Author Topic: the 90's Illuminati Card game.,.  (Read 258309 times)

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Offline Dok

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Re: Know the future/Illuminati card game
« Reply #80 on: June 06, 2009, 09:45:07 am »
PDF, rules for game.



The Bavarian Illuminati
Formally known as the “Ancient Illuminated Seers of
Bavaria,” these are the original Illuminati. Many consider
them to be the prototype of all subversive secret societies.
They were indicted three times by the Spanish Inquisition
but largely protected by their vows of secrecy each time. In
1776 the Bavarians were thought to have infiltrated the
Freemasons, planning to conquer that organization from
Power and Goals: The Bavarians’ goal is simply raw
power. They can win by controlling Groups with a total
Power of 35 (including their own Power of 10). They are
subtler than the other Illuminati; their special ability lets
them make a privileged attack each turn at the cost of 5
Playing the Bavarian Illuminati: You have the highest
Power, a good Income, and a special power that makes it
hard for players to defend against you. Remember your
special power and use it! Furthermore, your Goal is directly
related to the strength of your Power Structure. When you
build up your position in the game, you are also moving
directly toward your victory!
Your best strategy is to play firmly, but conservatively.
Don’t make waves or antagonize the other players. If they
combine against you, they can bring you down. If they leave
you alone, you have a good chance of moving steadily
toward victory – or toward a sudden coup, like taking over
a whole arm of someone else’s Power Structure, that will
give you the Power you need. The most desirable puppets
for the Bavarians are the high-powered Groups: the
Mafia, the International Communist Conspiracy, and so
Opposing the Bavarian Illuminati: Good luck! The
Bavarian Illuminati have no particular weak point. Your
best bet is to watch them carefully, playing on the other
Illuminati’s fear of the Bavarian power and abilities.
Together you may be able to bring him down, or at least
keep him too weak to win.

The Bermuda Triangle
Sinking ships is just a sideline with these people. Their
philosophy is to ensure control by taking over many different
types of Groups. They are so shrouded in mystery
and fear that others are always taking the blame for the
unexplained happenings around their headquarters off the
Florida coast.
Power and Goals: The Bermuda Triangle player has the
ability to reorganize his Power Structure freely at the end of
each turn. The Triangle wins by collecting at least one example
of each of the ten different alignments. If a Group has
several alignments, it counts for each of them.Playing The Triangle: Your enemies will be continually
looking over your shoulder, counting alignments. Once you
get six or seven, they’ll make it hard for you to add more.
Often your best bet is to deal with another player – an
exchange that gives you two or three Groups at once, sealing
your victory, while giving him what he needs for his own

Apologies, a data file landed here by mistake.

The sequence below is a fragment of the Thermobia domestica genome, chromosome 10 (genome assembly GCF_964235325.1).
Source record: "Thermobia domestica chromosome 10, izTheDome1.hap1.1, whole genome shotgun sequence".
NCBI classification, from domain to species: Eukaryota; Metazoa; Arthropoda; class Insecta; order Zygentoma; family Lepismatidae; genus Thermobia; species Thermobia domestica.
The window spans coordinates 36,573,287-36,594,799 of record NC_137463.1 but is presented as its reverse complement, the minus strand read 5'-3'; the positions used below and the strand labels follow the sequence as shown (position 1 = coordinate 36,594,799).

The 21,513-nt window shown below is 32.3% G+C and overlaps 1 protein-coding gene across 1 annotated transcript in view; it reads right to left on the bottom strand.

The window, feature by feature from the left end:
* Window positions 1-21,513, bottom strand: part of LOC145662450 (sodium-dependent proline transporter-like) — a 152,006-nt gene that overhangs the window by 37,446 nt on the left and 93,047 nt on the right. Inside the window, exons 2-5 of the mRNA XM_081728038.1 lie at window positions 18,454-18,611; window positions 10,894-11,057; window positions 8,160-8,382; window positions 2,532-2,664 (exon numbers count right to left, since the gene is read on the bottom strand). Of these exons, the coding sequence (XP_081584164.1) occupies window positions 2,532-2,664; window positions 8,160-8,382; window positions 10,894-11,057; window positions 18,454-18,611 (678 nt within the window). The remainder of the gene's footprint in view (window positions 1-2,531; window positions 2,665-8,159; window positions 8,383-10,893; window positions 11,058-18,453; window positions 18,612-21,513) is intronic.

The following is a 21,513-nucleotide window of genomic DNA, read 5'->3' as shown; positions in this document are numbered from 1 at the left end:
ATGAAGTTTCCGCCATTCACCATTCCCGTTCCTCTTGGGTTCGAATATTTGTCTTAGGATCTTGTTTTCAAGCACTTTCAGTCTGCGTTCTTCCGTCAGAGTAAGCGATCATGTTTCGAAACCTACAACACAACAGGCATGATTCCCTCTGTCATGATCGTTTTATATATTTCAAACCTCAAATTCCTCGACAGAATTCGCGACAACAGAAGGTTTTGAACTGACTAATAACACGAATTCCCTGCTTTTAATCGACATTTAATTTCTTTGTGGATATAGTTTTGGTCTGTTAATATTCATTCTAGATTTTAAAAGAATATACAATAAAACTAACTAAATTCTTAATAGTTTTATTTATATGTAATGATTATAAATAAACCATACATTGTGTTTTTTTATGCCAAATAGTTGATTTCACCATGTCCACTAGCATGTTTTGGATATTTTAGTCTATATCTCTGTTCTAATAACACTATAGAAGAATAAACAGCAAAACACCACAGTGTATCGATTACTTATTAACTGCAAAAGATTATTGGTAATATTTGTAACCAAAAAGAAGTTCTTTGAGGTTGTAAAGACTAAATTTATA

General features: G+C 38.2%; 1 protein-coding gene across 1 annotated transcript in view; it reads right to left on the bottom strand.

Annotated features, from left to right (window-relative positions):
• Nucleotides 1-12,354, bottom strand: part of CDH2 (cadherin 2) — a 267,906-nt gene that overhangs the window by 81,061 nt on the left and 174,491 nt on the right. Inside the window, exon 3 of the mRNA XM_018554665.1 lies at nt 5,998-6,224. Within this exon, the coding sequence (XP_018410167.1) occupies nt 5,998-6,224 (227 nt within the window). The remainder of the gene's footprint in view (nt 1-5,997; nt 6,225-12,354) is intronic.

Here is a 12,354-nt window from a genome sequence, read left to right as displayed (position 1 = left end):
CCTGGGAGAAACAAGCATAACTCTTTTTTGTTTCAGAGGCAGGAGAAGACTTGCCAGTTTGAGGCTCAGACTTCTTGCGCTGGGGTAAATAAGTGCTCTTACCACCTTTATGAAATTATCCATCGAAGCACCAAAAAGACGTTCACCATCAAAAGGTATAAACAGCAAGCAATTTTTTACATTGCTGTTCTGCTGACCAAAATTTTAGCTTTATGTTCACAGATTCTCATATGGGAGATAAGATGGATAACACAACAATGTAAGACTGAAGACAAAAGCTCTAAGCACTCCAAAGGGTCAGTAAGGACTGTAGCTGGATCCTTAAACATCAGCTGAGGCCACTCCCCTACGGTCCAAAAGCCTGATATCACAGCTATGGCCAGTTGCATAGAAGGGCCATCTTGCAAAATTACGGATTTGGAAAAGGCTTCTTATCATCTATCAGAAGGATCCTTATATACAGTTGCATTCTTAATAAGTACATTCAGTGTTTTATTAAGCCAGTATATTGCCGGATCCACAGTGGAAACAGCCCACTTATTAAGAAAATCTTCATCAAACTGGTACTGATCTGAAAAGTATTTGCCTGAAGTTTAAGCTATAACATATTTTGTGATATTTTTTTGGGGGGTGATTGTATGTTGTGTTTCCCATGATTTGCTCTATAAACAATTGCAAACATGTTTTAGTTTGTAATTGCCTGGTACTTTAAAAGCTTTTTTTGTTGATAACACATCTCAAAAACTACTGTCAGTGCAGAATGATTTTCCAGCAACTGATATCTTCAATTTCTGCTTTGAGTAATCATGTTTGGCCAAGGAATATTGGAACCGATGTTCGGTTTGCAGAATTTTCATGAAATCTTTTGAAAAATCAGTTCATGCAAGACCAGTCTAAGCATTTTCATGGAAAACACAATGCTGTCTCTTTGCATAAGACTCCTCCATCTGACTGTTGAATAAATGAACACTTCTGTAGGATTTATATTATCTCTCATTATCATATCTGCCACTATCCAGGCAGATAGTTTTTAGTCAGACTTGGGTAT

The Triangle is the most likely of all the Illuminati to
benefit from making a deal. Keep your lines of communication
open, and always have a little spare cash and a Special
card or two, to improve your bargaining position.
Alternatively, if your enemies are obsessed with counting
alignments and keeping you away from your special victory,
you can make a quick stab at a regular victory. This
often works, and your rivals will hate themselves for letting
you get away with it.
The most desirable target for the Triangle are those combining
many different alignments: the Semiconscious
Liberation Army is the biggest prize of all! And the Orbital
Mind Control Lasers can give you the victory by changing
an alignment at the right time.
Opposing The Triangle: First, make absolutely sure that
he doesn’t get the SLA. If you can, keep him away from the
IRS and KGB, too; though they have only two alignments
each, they are comparatively rare ones (and, unlike the SLA,
the Groups themselves are useful).
Pick one relatively rare alignment, like Communist or
Weird, and make sure that none are available for the Triangle
to pick up. The Discordians will happily help you keep the
Weird Groups out of circulation, but don’t let them get too
far with it!
The Triangle will want the Orbital Mind Control Lasers.
You must keep them out of his hands.
In general, watch the Bermuda Triangle closely, but
don’t just concentrate on how many alignments he has picked
up. Look at which ones he still needs. If he is still trying for
a Communist, he can be stopped. But if all he needs, for
instance, is a Violent Group, look out! There are Violent card
everywhere, and many of them are fairly easy to capture.

The Discordian Society
Worshippers of Eris, the Roman Goddess of Strife and
Chaos, they delight in confusion. The Discordians seek to
bring all the strange and peculiar elements of society under
their banner, and especially delight in confusing the
“straights” around them.
Power and Goals: The Discordians can win by controlling
five Weird Groups, and they get an extra +4 on all
attempts to control such Groups. Because of their chaotic